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Grief, Bereavement, and Coping With Loss (PDQ®): Supportive care - Health Professional Information [NCI] - Children and Grief

Table 2. Grief and Developmental Stages

AgeUnderstanding of DeathExpressions of Grief
Infancy to 2 yearsIs not yet able to understand death.Quietness, crankiness, decreased activity, poor sleep, and weight loss.
Separation from mother causes changes.
2–6 yearsDeath is like sleeping.Asks many questions (How does she go to the bathroom? How does she eat?).
Problems in eating, sleeping, and bladder and bowel control.
Fear of abandonment.
Tantrums.
Dead person continues to live and function in some ways.Magical thinking (Did I think something or do something that caused the death? Like when I said I hate you and I wish you would die?).
Death is temporary, not final.
Dead person can come back to life.
6–9 yearsDeath is thought of as a person or spirit (skeleton, ghost, bogeyman).Curious about death.
Asks specific questions.
May have exaggerated fears about school.
Death is final and frightening.May have aggressive behaviors (especially boys).
Some concerns about imaginary illnesses.
Death happens to others; it will not happen to ME.May feel abandoned.
9 and olderEveryone will die.Heightened emotions, guilt, anger, shame.
Increased anxiety over own death.
Mood swings.
Death is final and cannot be changed.Fear of rejection; not wanting to be different from peers.
Even I will die.Changes in eating habits.
Sleeping problems.
Regressive behaviors (loss of interest in outside activities).
Impulsive behaviors.
Feels guilty about being alive (especially related to death of a brother, sister, or peer).

In American society, many grieving adults withdraw into themselves and limit communication. In contrast, children often talk to those around them (even strangers) as a way of watching for reactions and seeking clues to help guide their own responses. It is not uncommon for children to repeatedly ask baffling questions. For example, a child may ask, "I know Grandpa died, but when will he come home?" This is thought to be a way of testing reality for the child and confirming the story of the death.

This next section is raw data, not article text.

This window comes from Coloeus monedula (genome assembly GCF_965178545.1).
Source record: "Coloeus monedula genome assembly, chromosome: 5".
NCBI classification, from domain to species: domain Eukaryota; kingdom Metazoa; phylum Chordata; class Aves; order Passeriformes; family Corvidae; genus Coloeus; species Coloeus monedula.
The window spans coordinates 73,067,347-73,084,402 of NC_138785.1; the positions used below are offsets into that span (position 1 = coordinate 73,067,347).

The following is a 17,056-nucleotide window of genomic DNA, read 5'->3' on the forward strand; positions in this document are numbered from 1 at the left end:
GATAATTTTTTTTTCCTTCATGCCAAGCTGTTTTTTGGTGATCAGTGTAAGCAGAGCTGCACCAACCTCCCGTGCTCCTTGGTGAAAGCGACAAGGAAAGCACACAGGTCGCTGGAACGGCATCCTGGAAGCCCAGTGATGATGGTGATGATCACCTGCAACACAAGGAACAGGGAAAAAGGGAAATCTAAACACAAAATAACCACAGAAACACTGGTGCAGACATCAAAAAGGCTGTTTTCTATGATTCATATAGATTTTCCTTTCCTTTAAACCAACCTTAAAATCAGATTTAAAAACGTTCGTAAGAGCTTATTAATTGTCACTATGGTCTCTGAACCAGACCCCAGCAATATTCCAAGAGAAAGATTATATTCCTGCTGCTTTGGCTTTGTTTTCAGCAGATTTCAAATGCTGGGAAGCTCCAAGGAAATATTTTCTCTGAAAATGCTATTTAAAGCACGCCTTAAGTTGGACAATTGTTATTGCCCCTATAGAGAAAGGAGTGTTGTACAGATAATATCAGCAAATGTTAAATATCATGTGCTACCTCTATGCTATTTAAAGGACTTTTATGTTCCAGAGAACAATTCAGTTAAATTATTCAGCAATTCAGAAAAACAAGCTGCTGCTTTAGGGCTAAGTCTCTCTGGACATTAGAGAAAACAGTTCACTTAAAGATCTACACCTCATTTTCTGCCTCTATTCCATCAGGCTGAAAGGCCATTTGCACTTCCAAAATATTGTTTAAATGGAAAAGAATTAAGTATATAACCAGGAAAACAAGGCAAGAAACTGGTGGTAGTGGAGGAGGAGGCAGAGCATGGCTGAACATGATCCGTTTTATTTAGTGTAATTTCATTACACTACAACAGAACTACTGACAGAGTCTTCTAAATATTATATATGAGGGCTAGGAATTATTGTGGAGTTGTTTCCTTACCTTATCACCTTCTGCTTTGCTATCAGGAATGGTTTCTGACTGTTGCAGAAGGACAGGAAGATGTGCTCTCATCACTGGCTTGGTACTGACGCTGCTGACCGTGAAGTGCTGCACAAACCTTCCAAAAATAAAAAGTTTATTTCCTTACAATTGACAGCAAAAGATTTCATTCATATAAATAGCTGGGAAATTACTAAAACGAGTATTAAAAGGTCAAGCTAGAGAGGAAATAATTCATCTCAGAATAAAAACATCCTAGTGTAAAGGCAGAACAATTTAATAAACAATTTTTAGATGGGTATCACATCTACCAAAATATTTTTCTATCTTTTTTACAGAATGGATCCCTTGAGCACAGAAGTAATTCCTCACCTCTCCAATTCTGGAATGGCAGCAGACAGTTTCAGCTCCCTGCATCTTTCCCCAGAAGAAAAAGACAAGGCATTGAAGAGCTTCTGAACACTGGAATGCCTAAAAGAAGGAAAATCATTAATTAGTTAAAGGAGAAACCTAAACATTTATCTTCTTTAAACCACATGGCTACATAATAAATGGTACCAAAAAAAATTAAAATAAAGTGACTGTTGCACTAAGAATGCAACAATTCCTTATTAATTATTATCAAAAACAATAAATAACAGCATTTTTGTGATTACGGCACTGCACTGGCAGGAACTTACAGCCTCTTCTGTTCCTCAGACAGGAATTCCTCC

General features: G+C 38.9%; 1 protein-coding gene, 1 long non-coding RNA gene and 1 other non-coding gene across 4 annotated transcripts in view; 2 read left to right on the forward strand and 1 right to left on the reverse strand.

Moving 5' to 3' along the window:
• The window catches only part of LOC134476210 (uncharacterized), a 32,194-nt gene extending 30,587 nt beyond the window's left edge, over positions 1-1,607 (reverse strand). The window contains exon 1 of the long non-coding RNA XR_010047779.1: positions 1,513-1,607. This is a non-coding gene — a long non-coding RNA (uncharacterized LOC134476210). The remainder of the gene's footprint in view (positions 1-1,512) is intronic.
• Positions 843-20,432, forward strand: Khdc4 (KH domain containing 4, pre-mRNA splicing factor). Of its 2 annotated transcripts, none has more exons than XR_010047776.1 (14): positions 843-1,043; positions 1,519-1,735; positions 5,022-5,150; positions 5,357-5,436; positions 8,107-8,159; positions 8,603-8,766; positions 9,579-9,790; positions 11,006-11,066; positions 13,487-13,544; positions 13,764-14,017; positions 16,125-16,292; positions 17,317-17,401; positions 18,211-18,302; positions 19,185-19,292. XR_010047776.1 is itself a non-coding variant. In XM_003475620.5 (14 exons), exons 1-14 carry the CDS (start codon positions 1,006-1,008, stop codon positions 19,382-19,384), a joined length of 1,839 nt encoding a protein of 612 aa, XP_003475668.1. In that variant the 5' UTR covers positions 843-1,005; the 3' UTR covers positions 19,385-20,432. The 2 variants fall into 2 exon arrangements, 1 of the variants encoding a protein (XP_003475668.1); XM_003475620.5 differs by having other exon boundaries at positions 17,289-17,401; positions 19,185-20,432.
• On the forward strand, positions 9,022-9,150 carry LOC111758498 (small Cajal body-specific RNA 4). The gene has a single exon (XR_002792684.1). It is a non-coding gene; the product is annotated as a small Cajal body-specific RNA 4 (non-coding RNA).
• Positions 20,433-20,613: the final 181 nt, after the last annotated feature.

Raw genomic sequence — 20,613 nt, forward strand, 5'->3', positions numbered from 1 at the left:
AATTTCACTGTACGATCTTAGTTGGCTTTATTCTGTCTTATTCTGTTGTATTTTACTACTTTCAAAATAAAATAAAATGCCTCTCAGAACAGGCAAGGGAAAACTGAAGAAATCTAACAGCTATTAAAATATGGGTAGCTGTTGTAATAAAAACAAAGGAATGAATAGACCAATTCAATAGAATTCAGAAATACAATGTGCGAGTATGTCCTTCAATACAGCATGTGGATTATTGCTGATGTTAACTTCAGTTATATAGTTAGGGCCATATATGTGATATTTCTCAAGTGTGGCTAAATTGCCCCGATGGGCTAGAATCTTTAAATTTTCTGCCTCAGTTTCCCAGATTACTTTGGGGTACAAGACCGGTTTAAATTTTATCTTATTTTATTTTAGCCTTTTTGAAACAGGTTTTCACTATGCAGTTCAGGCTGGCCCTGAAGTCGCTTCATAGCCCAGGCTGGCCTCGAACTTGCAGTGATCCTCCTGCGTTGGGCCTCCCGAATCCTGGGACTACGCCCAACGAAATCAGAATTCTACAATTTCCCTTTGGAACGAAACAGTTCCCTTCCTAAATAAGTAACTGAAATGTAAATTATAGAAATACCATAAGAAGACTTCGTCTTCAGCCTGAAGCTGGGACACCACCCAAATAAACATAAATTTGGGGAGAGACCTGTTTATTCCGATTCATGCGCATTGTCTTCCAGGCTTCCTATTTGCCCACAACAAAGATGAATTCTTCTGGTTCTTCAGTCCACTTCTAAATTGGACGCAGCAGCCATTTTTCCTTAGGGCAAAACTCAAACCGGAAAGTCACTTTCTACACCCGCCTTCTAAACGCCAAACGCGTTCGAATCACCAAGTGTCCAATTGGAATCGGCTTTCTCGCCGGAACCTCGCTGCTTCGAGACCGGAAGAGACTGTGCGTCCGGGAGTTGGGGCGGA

Issues for grieving children

There are three prominent themes in the grief expressions of bereaved children:

  1. Did I cause the death to happen?
  2. Is it going to happen to me?
  3. Who is going to take care of me?[2,7]

Did I cause the death to happen?

Children often engage in magical thinking, believing they have magical powers. If a mother says in exasperation, "You'll be the death of me," and later dies, her child may wonder whether he or she actually caused the death. Likewise, when two siblings argue, it is not unusual for one to say (or think), "I wish you were dead." If that sibling were to die, the surviving sibling might think that his or her thoughts or statements actually caused the death.

1|2|3|4|5

WebMD Public Information from the National Cancer Institute

Last Updated: February 25, 2014
This information is not intended to replace the advice of a doctor. Healthwise disclaims any liability for the decisions you make based on this information.
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